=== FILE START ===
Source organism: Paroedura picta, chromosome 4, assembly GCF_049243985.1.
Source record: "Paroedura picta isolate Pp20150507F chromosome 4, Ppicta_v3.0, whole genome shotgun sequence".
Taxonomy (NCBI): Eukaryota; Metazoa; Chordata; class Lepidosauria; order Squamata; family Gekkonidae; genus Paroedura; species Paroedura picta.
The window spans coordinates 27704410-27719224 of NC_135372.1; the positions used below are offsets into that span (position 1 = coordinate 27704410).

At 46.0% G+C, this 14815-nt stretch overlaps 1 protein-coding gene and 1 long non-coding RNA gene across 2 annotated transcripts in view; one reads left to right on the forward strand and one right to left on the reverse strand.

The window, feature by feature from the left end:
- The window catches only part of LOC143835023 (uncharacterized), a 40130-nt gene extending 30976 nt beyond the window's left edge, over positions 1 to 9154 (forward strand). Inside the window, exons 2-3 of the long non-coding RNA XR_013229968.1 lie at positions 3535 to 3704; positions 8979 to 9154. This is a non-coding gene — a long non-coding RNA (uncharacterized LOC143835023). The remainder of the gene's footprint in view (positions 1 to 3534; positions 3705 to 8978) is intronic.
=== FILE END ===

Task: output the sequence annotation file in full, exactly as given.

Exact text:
Source organism: Paroedura picta, chromosome 4, assembly GCF_049243985.1.
Source record: "Paroedura picta isolate Pp20150507F chromosome 4, Ppicta_v3.0, whole genome shotgun sequence".
Taxonomy (NCBI): Eukaryota; Metazoa; Chordata; class Lepidosauria; order Squamata; family Gekkonidae; genus Paroedura; species Paroedura picta.
The window spans coordinates 27704410-27719224 of NC_135372.1; the positions used below are offsets into that span (position 1 = coordinate 27704410).

At 46.0% G+C, this 14815-nt stretch overlaps 1 protein-coding gene and 1 long non-coding RNA gene across 2 annotated transcripts in view; one reads left to right on the forward strand and one right to left on the reverse strand.

The window, feature by feature from the left end:
- The window catches only part of LOC143835023 (uncharacterized), a 40130-nt gene extending 30976 nt beyond the window's left edge, over positions 1 to 9154 (forward strand). Inside the window, exons 2-3 of the long non-coding RNA XR_013229968.1 lie at positions 3535 to 3704; positions 8979 to 9154. This is a non-coding gene — a long non-coding RNA (uncharacterized LOC143835023). The remainder of the gene's footprint in view (positions 1 to 3534; positions 3705 to 8978) is intronic.